Tag Archives: kindermusik

Two engaging music classes for preschoolers

Do you like to listen to soul, jazz, and global music or are you more of a classical and folk song kind of fan?

In the St. Louis area, Robert’s Music Together (tends to be more soul, jazz, global music focused) and Lori Burkhardt’s Kindermusik classes (more classical and folk music oriented) are both excellent options for preschooler music classes. We’ve taken Robert’s mixed ages class (infant to 4 year olds) for a ten week session and he is engaging, funny, and genuinely great with kids. We’ve also taken Lori’s Kindermusik classes for about a year (in addition to taking Kindermusik in California for a year) and liked how consistent her classes are, how nicely the activities flow (think Mary Poppins singing through her day and tasks), and how organized she is.

Here are some thoughts about Music Together and Kindermusik.

Robert’s Music Together

1. I really want to emphasize how genuine Robert is in his teaching. Robert enjoys sharing music with people, isn’t easily ruffled by whacky kid moments, and has an open heart. I’ve heard from a lot of parents that Robert was the first teacher their child had hugged. This is big!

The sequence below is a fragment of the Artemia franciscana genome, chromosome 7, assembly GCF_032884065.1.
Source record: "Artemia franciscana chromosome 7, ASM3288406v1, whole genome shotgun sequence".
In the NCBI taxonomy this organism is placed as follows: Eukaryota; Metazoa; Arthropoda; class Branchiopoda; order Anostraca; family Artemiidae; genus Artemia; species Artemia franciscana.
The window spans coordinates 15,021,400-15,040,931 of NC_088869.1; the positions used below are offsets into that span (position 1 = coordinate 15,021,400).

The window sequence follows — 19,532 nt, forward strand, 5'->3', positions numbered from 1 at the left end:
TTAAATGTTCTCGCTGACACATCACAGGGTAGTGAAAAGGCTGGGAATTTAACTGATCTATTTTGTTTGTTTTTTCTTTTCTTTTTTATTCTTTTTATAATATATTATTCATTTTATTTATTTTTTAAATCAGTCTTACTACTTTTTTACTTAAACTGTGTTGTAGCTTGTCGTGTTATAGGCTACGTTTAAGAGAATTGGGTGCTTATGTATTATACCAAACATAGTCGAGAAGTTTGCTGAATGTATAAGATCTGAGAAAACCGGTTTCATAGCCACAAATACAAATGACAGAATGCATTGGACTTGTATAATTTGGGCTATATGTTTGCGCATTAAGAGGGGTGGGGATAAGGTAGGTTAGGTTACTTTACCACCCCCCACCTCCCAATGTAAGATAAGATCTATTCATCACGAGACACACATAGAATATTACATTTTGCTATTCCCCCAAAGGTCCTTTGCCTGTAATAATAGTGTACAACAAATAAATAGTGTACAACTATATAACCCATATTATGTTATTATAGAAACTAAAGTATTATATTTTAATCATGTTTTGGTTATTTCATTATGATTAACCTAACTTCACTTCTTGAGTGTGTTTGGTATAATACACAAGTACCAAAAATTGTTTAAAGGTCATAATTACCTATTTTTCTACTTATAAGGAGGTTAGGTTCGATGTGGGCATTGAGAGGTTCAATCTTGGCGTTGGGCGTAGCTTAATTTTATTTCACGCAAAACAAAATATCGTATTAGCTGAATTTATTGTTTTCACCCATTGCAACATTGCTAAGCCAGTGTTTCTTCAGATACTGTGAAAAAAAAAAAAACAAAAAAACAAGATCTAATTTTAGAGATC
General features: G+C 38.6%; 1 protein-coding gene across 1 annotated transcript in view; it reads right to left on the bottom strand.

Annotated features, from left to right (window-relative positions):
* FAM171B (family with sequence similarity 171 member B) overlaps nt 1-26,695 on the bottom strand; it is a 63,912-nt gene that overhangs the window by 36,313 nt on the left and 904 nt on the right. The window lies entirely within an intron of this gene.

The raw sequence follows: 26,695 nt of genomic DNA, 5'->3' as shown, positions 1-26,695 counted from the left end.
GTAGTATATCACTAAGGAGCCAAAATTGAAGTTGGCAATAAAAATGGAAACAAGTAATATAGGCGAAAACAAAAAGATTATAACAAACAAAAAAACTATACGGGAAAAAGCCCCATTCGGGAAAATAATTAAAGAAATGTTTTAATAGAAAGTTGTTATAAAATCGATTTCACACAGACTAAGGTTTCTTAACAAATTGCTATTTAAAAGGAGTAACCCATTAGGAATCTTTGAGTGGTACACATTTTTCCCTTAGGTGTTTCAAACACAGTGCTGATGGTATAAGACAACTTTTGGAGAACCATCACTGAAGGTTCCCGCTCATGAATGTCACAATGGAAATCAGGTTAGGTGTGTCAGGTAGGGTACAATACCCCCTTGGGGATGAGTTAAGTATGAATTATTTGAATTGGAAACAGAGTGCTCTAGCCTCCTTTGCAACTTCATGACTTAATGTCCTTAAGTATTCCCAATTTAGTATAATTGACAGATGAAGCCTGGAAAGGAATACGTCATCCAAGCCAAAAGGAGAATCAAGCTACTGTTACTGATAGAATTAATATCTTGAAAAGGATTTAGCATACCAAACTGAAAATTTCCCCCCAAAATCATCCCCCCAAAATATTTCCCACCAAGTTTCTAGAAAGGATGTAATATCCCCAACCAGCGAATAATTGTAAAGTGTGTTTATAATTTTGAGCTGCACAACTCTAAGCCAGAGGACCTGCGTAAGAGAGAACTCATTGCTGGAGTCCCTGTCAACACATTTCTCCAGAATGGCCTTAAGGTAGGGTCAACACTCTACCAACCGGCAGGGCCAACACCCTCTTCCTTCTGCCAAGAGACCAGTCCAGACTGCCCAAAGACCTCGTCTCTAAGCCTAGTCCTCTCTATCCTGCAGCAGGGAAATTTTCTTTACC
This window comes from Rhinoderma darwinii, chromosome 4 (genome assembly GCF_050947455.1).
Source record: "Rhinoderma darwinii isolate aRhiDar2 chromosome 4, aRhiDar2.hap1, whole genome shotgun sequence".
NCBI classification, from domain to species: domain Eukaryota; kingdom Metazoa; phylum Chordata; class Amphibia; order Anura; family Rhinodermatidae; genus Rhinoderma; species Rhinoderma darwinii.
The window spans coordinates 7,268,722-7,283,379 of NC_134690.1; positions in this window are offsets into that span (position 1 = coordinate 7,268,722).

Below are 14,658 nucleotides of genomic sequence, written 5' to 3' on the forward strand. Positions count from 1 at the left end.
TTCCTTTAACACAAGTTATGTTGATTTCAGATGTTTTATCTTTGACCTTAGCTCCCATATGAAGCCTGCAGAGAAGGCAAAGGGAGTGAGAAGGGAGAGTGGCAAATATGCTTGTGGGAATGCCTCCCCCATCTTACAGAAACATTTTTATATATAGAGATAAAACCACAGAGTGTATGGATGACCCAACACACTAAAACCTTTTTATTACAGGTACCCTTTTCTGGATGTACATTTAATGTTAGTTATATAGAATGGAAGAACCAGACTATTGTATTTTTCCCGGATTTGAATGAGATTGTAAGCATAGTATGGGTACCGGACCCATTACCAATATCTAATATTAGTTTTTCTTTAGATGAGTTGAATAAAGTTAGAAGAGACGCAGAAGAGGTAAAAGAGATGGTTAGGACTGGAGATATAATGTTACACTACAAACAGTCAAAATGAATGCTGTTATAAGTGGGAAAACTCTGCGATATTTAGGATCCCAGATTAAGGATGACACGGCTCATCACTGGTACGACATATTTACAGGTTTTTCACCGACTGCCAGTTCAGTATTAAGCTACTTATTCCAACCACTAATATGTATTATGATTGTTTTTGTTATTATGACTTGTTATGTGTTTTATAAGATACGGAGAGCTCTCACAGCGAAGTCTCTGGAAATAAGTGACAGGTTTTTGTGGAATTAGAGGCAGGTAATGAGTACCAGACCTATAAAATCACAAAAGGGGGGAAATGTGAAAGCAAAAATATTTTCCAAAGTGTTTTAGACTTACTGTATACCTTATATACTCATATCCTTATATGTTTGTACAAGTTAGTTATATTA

2. The typical class format is 45 minutes of a greeting song, rhythm patterns, pitch play, instrument play (rhythm sticks, egg shakers, bells, etc…), movement, lullaby time, and a goodbye song. The order of these varies from class to class. Robert brings his guitar and banjo to class, in addition to integrating recorded music. I think it’s really important for kids to see real musical instruments being played especially in our digital life. There is something very tangible and wonderful about hearing an instrument resonate in person.

3. Some of the songs in Music Together are very rhythmic, have a lot of fast syllables in the text, and in some ways are designed for people who don’t have much of an ear. Think of it as chanting/singing songs more than soaring melodies (which Kindermusik does tend to lean towards).

4. One of the Music Together locations is at Shirlee Green Preschool (Robert has two other class locations in St. Louis). The room has a nice big sunny window, new facilities, and clean bathrooms. Also, because it is located in a fairly large preschool, there is a security door at the entrance.

5. A Music Together session meets 10 times and costs $165 total. This is pretty much on par with other kids classes in the area.

6. Robert’s Music Together tends to be more focused on not so structured play than definite music knowledge. What the class seems to be best at is encouraging your child to enjoy music (with you), see how she/he can create it, and experiencing sound/rhythm/movement in a social setting. All very valuable experiences!

Lori’s Kindermusik